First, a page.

“In conjunction with these advances in treatment and therapies is both a federal and state focus to make the long-term care setting less institutional and more of a friendly residential environment.”
Wednesday, December 20, 2006
The Westport-Weston Health District has flu vaccines available to those who may not have received one yet this year.
The vaccine is available by making an appointment by calling Loren Pace at (203) 227-9571 x231.
There are no residency restrictions to receive the vaccine, which costs $32 in a cash payment.
There is no cost to Medicare Part B participants, and they must bring their Medicare cards for billing purposes when receiving the vaccination.
Health officials said vaccination in December and later can still provide protection because during most years, the flu season does not peak until February or later.
Friday, May 19, 2006
The Westport Sunrise Rotary Club today heard the emotional story of Kerry Keenan and her heart transplant. Kerry, who grew up in Westport and is the daughter of longtime Westporters Sheila and Todd Keenan, was stricken with a virus that led to the transplant in September 2004. She received the heart of a 15-year-old girl from Old Lyme, Conn. “It’s a very difficult process that someone had to die to save my life,” she said. She urged everyone to sign up to become organ donors. “You could be responsible for saving as many as 50 lives,” she said. (CLICK TO ENLARGE) WestportNow.com photo
Sunday, March 12, 2006
A new 16-bed inpatient unit specifically dedicated to women’s treatment has opened at Hall-Brooke Behavioral Health Services, 47 Long Lots Road, Westport.
Bishop William E. Lori of the Diocese of Bridgeport offered blessings on the newly opened 16-bed Women’s Unit of Westport’s Hall-Brooke Behavioral Health Services. With Lori are (l-r): Dr. Thomas E. Smith, Hall-Brooke’s medical director, and Jennifer L’Herbette, MSW. (CLICK TO ENLARGE) Contributed photo
The advanced design 10,000-square-foot Woman’s Unit is staffed by clinical experts versed in the particular needs of women’s mental health and well-being, according to Thomas E. Smith, M.D., Hall-Brooke’s medical director.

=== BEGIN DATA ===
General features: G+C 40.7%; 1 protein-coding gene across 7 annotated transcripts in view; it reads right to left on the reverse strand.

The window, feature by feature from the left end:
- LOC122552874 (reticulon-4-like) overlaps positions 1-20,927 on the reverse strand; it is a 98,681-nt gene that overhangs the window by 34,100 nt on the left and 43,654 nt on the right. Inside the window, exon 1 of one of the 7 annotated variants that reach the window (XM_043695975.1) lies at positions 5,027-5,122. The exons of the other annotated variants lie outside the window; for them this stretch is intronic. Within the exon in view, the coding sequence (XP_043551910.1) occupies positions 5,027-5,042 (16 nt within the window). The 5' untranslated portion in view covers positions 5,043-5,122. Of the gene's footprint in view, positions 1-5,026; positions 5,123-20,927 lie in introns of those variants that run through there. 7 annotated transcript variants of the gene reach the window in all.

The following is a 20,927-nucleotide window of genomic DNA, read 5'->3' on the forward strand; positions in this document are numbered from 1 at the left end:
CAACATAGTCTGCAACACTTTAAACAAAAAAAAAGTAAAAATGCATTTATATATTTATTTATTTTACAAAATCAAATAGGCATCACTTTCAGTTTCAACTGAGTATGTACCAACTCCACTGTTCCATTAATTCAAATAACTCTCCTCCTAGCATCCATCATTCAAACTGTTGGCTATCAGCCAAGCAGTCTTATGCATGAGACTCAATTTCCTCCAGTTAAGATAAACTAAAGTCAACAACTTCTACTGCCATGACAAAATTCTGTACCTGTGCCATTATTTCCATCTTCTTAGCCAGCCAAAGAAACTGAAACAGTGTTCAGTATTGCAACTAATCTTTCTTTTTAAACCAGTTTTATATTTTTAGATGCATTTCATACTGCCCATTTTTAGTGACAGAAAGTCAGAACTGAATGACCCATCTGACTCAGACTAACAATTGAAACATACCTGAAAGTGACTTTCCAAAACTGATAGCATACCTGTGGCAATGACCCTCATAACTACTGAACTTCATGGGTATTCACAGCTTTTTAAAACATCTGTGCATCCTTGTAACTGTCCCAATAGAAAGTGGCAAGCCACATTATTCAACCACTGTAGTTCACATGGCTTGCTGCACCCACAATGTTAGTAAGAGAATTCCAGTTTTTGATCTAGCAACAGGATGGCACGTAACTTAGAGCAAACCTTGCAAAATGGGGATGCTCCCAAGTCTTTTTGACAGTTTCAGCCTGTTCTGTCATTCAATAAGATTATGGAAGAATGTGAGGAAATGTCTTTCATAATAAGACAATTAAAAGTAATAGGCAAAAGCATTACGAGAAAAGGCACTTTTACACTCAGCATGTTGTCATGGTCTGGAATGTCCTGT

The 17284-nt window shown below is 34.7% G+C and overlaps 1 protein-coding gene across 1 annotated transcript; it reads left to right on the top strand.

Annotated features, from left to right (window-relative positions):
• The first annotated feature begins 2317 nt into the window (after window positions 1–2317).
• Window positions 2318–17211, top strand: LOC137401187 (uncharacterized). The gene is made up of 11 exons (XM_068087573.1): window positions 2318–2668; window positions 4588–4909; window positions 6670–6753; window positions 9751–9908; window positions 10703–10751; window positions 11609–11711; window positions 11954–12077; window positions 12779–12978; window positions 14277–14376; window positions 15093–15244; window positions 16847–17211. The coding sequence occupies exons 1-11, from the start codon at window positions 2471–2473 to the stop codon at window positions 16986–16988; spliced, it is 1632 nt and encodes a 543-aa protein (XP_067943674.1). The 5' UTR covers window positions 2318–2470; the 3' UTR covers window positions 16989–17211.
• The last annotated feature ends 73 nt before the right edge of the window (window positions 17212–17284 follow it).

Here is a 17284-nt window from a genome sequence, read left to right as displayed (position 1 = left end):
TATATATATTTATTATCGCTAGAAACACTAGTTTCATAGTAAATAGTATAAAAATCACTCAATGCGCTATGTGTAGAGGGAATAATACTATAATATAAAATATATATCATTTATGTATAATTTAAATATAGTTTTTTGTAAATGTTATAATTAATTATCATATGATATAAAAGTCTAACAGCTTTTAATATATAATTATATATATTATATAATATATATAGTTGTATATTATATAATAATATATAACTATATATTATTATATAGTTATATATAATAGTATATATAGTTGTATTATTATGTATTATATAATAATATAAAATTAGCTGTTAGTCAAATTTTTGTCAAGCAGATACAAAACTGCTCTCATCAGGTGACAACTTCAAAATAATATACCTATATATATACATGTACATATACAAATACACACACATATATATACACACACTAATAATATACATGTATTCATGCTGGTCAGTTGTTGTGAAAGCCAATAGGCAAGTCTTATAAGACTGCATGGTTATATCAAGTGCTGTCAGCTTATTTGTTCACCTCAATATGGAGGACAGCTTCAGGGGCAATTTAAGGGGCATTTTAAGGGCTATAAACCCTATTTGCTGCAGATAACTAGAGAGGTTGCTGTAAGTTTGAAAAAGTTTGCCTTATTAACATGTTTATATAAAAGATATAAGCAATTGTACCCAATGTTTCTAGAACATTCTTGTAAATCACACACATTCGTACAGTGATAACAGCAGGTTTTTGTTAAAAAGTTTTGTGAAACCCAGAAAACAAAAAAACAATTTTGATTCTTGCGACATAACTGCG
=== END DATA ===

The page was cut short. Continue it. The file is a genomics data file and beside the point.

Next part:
The specific gender focus of the new unit “puts Hall-Brooke in the vanguard of mental health treatment centers which recognize the importance of biological and social factors on the mental health of women,” Smith said. “There are very few comprehensive programs tailored to women available in the entire country.”
The unit’s specially trained staff understands the mental health needs of women and recognizes the influence of hormones and premenstrual symptoms, reactions to infertility or pregnancy loss, and emotional distress related to life changes, he said.
Thursday, December 29, 2005
State health department officials said today that four confirmed cases of influenza have been reported in Connecticut – two in Fairfield County.
State Public Health Commissioner J. Robert Galvin said the confirmation by the state Public Health Laboratory means that that the influenza season has officially begun in Connecticut.
Gov. M. Jodi Rell and Galvin urged Connecticut residents to talk to their doctor about getting a flu shot.
“If you have been waiting to get a flu shot, please don’t wait any longer — flu is here and there is still vaccine available in the state,” Rell said in a statement.
Tuesday, December 20, 2005
The Westport-Weston Family Y aquatics staff will be offering free “Aquatic Fusion” clinics this week. They will be held Wednesday and Friday at 8:45-9:45 a.m. on Wednesday and Friday in the 90-degree pool at the YMCA. Pictured are (l-r) Audrey Thompson, Aquatic Fitness Director Patty Kondub, and Shelly Goldman (CLICK TO ENLARGE) Contributed photo
Thursday, November 10, 2005
To address concerns over what has been called a possible pandemic and to explore ways to protect oneself, the Westport Weston Health District (WWHD) has scheduled an avian flu information program for Monday, Nov. 21 at 7:30 p.m. in Room 109 at Westport Town Hall.
Dr. Stuart Steinman, the health district’s medical advisor, plans to discuss the nature of avian influenza, “how to protect yourself and loved ones and learn what your country is doing to protect you,” health district officials say.
According to the WWHD, avian Influenza, or bird flu, is a contagious disease of animals caused by viruses that normally infect poultry, waterfowl, and other birds. While it is unusual for humans to acquire influenza virus infections directly from birds, the health district reports that human infections and deaths have occurred in Cambodia, Indonesia, Thailand, and Vietnam.
Citing research from Centers for Disease Control and Prevention, the WWHD reports that the widespread persistence of avian influenza in poultry poses two main risks for human health. The first is the risk of direct infection when the virus passes from poultry to humans, resulting in very severe disease. The second is that the virus can change into a form that is highly infectious for humans and spreads easily or pandemic.
Sunday, October 23, 2005
The Westport Volunteer Emergency Medical Service is sponsoring two cardiopulmonary resuscitation (CPR) courses next month.
Both will be held in the police classroom, 50 Jesup Road.
An infant and child heart-saver CPR class will be given Thursday, Nov. 3, from 7 p.m. to 10 p.m. A fee of $25 will be charged and. registration is required. Certification will be given upon successful completion.